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article imageControversy continues over the HPV vaccine, grandmother outraged

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By Leigh Goessl     Oct 28, 2011 in Health
The human papillomavirus (HPV) vaccination has been a divisive topic right from the start. The vaccine, branded as "Gardasil" or "Ceravix", is the cervical cancer vaccine created by Merck & Co. and GlaxoSmithKline, respectively.
The issue generated much debate in 2007 when Gov. Rick Perry, Texas, rushed a mandate bypassing state legislation by creating an executive order to mandate girls to receive the HPV vaccine. The order called for all girls to receive the series of immunizations in the sixth grade (11 to 12 years of age).
This decision had ignited a firestorm of controversy, including other states looking at similar laws, and in 2011 the debate continues in many forms.
Under a new California law put into place by Gov. Jerry Brown, and passed earlier this month, children over the age of 12 will be able to access STD-prevention services from their doctors, including the controversial HPV shot, without parental consent.
After this law was passed, many questioned the loss of parental rights and other related concerns to children having access to this type of healthcare without parental consent.
According to 10News in San Diego, a local grandmother is outraged after she learned her 11-year-old grandson was administered the HPV vaccination during a doctor's appointment; she learned after the fact he was given this vaccine.
While Tammie Dennis' grandson did go to the doctor for 'required' immunizations in order to begin middle school, the HPV immunization was not a shot needed to attend school. News10 reports,
"The exam went OK," Dennis told 10News reporter Allison Ash. "They gave him the immunizations and when we were leaving, the nurse gave me a card for follow-up."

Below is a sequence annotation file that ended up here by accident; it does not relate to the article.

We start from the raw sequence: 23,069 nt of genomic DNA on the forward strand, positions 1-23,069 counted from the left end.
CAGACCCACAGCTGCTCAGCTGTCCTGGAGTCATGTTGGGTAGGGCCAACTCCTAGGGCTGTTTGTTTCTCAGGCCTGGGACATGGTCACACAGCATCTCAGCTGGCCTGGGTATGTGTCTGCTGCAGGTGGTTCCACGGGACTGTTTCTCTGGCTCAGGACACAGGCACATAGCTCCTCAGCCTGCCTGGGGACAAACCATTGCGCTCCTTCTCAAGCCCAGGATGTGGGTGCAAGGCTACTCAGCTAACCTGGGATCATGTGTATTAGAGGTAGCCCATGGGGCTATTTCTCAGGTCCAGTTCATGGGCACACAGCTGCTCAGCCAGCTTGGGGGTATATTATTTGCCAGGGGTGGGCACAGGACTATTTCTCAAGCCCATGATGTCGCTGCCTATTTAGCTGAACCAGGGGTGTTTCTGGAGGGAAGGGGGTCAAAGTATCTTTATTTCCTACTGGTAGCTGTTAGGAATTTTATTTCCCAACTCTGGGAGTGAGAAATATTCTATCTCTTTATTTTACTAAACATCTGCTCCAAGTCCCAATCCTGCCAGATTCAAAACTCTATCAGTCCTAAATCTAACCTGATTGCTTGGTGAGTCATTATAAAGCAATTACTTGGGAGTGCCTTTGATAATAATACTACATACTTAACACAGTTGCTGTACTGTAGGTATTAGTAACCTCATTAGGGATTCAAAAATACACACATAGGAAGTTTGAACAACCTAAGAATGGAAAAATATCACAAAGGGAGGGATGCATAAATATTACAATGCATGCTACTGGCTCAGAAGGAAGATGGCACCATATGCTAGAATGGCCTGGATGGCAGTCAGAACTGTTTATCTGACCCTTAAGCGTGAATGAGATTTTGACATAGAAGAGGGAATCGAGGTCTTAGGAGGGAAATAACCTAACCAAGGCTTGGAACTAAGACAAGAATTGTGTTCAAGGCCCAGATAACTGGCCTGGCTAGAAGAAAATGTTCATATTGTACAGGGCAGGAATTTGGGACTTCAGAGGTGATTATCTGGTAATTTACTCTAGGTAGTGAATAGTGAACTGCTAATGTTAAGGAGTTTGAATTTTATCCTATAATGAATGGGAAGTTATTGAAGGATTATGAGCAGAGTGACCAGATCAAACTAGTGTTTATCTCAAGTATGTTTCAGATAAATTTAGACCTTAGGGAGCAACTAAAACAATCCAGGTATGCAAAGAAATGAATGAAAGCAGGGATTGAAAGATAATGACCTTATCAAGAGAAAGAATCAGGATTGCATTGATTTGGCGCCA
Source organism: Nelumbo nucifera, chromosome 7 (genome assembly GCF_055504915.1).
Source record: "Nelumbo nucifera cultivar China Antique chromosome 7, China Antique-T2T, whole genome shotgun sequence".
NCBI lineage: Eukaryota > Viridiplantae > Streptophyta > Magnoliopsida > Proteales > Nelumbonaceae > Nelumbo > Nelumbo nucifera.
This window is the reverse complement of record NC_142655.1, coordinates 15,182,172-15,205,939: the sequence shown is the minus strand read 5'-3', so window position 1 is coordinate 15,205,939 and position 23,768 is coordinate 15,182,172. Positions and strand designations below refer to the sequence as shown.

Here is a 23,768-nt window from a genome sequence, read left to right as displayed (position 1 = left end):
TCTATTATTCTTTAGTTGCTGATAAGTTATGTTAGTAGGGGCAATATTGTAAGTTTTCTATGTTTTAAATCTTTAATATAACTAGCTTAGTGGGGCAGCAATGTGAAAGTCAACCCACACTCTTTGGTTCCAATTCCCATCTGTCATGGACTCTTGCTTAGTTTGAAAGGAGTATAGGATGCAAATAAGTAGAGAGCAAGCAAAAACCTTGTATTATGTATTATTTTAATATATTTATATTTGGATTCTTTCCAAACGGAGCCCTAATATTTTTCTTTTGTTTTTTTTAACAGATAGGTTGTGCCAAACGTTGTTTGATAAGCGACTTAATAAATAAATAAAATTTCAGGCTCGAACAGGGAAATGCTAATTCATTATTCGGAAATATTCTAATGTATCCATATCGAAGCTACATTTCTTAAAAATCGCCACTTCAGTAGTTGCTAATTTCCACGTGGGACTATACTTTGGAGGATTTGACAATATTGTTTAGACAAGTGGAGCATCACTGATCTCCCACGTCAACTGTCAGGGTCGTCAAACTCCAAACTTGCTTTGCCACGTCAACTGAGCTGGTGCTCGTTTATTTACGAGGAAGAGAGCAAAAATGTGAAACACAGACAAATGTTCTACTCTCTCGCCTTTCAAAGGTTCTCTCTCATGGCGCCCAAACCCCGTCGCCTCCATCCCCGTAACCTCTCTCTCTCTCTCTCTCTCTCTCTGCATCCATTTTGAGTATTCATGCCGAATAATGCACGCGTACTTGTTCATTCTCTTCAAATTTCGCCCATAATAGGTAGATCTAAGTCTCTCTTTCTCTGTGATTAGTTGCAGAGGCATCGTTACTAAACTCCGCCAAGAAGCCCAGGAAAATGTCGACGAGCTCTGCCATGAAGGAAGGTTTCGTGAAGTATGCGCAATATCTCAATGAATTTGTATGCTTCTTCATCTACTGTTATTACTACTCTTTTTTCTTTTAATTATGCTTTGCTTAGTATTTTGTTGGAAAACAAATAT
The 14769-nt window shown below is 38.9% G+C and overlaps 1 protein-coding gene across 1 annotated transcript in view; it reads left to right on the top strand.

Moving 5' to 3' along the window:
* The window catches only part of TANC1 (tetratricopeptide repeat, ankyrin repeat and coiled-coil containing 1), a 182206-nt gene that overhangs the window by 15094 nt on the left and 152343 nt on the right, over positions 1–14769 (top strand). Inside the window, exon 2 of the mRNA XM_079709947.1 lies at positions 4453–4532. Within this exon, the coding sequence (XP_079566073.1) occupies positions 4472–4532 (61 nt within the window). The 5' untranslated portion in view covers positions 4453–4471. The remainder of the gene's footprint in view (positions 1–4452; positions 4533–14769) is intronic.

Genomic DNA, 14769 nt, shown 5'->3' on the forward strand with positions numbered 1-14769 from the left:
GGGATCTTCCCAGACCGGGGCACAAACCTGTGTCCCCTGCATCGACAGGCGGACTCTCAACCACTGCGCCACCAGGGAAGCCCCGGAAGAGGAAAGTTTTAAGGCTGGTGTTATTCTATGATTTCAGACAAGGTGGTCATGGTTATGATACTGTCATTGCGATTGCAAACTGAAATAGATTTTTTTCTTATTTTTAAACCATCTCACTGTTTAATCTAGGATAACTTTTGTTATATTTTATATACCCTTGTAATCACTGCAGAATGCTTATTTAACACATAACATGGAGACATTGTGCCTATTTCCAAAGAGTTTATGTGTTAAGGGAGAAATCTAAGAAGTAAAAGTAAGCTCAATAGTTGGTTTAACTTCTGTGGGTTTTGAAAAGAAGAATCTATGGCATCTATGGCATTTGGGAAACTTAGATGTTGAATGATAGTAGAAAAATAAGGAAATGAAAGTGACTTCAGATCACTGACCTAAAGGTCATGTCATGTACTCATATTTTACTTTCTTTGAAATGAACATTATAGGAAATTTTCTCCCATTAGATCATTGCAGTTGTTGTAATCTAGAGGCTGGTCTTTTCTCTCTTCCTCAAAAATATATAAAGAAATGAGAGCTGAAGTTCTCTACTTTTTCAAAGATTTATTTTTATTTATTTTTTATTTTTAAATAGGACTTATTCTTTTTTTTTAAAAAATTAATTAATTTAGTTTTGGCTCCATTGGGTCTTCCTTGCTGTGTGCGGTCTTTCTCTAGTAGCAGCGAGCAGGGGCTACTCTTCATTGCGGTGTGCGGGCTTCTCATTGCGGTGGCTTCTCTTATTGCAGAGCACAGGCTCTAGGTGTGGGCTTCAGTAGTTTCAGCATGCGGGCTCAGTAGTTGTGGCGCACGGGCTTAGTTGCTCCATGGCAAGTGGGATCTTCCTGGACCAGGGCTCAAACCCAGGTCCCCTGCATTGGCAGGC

At this point Dennis realized something was not right and questioned the nurse. Reportedly Dr. Sandra Perez walked up and said, "Don't make a big deal out of it."
Dennis said Dr. Perez told her the vaccine is part of the normal range of shots given to all kids.
"And I asked her, 'Do you give this to children without their parents knowing, them not getting any information about what the effects are and why they’re getting it?'" said Dennis.
Interestingly enough, it wasn't until about a week later that a U.S. Centers for Disease Control and Prevention advisory panel even recommended this vaccine for boys .
Additionally, even if the boy was 12, the new California law does not take effect until Jan. 1, 2012.
News10 reported, "Perez said she is a strong advocate of the HPV vaccine but told 10News she does not administer any vaccinations without parental approval. She declined to share the specifics of Dennis' grandson’s case."
Dennis has filed a complaint and Dr. Perez has been dropped as her grandson's healthcare provider.
Last month Michele Bachmann criticized Rick Perry about his HPV mandate and this brought on new controversy. Digital Journal had reported how Michele Bachmann clarified her position on HPV and 'Perrycare'.
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More about Hpv vaccine, Human papillomavirus, Vaccinations, California
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